• Nrd515 I bought an '88 S10 Blazer with the 4.3. We had it 4 years and put just about 48K on it with a bunch of trips to Nebraska and S. Dakota to see relatives. It had a couple of minor issues when new, a piece of trim fell off the first day, and it had a seriously big oil leak soon after we got it. The amazinly tiny starter failed at about 40K, it was fixed under some sort of secret warranty and we got a new Silverado as a loaner. Other than that, and a couple of tires that blew when I ran over some junk on the road, it was a rock. I hated the dash instrumentation, and being built like a gorilla, it was about an inch and a half too narrow for my giant shoulders, but it drove fine, and was my second most trouble free vehicle ever, only beaten by my '82 K5 Blazer, which had zero issues for nearly 50K miles. We sold the S10 to a friend, who had it over 20 years and over 400,000 miles on the original short block! It had a couple of transmissions, a couple of valve jobs, a rear end rebuild at 300K, was stolen and vandalized twice, cut open like a tin can when a diabetic truck driver passed out(We were all impressed at the lack of rust inside the rear quarters at almost 10 years old, and it just went on and on. Ziebart did a good job on that Blazer. All three of his sons learned to drive in it, and it was only sent to the boneyard when the area above the windshield had rusted to the point it was like taking a shower when it rained. He now has a Jeep that he's put a ton of money into. He says he misses the S10's reliablity a lot these days, the Jeep is in the shop a lot.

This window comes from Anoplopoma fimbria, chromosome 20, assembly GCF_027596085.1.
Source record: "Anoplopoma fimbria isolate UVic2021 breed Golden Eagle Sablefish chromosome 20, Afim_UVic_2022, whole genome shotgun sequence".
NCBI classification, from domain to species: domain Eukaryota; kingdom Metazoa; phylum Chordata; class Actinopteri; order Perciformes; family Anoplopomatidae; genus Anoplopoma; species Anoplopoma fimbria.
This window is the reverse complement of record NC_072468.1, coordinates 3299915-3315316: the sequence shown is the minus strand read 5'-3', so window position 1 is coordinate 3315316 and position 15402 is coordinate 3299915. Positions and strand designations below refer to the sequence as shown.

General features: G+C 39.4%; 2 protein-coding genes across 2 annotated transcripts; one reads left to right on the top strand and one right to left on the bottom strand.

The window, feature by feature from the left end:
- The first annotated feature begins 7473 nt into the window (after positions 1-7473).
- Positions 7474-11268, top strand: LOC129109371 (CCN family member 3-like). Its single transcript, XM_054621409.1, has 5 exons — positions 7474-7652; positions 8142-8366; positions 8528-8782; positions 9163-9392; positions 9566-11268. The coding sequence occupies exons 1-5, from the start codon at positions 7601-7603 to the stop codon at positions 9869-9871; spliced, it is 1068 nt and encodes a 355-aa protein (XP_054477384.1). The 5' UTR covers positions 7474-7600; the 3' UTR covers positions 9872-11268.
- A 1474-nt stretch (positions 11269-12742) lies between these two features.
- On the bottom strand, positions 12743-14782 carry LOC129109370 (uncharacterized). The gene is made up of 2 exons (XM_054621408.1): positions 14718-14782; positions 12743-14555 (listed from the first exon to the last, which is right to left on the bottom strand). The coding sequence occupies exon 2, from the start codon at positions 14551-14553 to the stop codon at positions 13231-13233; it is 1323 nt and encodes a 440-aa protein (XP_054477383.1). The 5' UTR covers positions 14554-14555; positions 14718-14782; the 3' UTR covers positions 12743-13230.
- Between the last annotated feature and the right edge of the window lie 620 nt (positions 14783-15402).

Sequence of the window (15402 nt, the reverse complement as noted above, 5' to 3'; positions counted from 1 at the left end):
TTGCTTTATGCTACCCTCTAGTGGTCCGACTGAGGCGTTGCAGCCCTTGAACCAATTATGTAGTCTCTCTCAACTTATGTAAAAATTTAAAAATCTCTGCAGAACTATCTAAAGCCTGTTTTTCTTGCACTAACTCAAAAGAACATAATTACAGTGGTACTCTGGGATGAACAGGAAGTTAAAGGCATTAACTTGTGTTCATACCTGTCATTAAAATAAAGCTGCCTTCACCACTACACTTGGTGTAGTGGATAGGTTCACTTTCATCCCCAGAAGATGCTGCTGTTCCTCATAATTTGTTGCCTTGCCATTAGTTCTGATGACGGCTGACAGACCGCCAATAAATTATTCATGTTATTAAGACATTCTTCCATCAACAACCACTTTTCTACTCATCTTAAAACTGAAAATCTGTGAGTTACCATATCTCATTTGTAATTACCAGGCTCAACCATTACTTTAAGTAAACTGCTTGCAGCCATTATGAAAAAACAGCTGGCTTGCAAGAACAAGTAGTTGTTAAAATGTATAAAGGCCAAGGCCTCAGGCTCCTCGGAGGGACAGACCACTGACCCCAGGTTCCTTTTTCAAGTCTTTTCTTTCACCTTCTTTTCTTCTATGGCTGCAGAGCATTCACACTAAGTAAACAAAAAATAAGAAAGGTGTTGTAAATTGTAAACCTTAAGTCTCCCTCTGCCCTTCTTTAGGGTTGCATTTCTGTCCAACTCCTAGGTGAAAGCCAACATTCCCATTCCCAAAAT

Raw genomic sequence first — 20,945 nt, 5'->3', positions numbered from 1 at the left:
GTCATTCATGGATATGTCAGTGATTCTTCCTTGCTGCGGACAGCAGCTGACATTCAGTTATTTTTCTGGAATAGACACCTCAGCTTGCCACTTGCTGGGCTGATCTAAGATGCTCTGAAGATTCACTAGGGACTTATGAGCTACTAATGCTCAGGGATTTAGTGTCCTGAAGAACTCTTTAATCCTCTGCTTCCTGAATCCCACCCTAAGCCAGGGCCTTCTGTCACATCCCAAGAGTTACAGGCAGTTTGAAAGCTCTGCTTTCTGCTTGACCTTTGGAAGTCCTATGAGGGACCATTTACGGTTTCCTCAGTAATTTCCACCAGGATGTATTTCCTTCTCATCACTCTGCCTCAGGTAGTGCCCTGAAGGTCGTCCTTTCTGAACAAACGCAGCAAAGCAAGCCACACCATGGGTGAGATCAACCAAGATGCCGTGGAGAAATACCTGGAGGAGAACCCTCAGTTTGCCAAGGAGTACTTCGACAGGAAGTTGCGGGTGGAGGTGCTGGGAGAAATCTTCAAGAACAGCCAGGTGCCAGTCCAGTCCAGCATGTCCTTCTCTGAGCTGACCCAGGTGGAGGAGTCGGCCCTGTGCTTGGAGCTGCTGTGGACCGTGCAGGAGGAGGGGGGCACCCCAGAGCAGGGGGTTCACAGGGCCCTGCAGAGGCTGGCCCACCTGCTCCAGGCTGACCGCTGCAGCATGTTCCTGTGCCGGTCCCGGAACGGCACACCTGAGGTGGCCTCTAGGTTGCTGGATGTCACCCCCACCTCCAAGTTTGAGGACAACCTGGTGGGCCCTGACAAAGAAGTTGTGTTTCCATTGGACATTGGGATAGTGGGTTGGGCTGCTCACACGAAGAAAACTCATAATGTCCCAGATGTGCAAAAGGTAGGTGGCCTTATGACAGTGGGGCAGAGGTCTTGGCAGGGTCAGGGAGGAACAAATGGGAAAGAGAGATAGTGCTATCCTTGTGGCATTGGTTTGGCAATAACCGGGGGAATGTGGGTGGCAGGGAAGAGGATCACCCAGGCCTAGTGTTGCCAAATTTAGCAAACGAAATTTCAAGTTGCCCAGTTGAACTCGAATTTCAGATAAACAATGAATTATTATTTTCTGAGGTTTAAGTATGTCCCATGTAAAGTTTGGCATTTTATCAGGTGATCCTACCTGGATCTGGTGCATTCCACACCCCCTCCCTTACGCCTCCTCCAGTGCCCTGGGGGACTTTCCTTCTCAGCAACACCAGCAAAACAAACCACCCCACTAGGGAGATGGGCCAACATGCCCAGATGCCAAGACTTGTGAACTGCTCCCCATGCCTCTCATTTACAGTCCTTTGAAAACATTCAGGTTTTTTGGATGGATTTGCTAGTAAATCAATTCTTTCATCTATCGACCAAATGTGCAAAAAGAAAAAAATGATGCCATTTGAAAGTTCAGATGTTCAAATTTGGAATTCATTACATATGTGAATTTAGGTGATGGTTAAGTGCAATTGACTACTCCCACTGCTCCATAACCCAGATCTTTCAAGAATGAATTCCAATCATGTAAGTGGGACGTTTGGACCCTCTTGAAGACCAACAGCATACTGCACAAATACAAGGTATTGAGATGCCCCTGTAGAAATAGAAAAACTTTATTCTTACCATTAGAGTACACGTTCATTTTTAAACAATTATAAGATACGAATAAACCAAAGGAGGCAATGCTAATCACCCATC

• Jeff S Most densely populated areas have emission testing and removing catalytic converters and altering pollution devices will cause your vehicle to fail emission testing which could effect renewing license plates. In less populated areas where emission testing is not done there would probably not be any legal consequences and the converter could either be removed or gutted both without having to buy specific parts for bypassing emissions. Tampering with emission systems would make it harder to resell a vehicle but if you plan on keeping the vehicle and literally running it till the wheels fall off there is not much that can be done if there is no emission testing. I did have a cat removed on a car long before mandatory emission testing and it did get better mpgs and it ran better. Also had a cat gutted on my S-10 which was close to 20 years old which increased performance and efficiency but that was in a state that did not require emission testing just that reformulated gas be sold during the Summer months. I would probably not do it again because after market converters are not that expensive on older S-10s compared to many of the newer vehicles. On newer vehicles it can effect other systems that are related to the operating and the running of the vehicle. A little harder to defeat pollution devices on newer vehicles with all the systems run by microprocessors but if someone wants to do it they can. This law could be addressing the modified diesels that are made into coal rollers just as much as the gasoline powered vehicles with cats. You probably will still be able to buy equipment that would modify the performance of a vehicles as long as the emission equipment is not altered.
  • ToolGuy I wonder if Vin Diesel requires DEF.(Does he have issues with Sulfur in concentrations above 15ppm?)
  • ToolGuy Presented for discussion: https://xroads.virginia.edu/~Hyper2/thoreau/civil.html
  • Kevin Ford can do what it's always done. Offer buyouts to retirement age employees, and transfers to operating facilities to those who aren't retirement age. Plus, the transition to electric isn't going to be a finger snap one time event. It's going to occur over a few model years. What's a more interesting question is: Where will today's youth find jobs in the auto industry given the lower employment levels?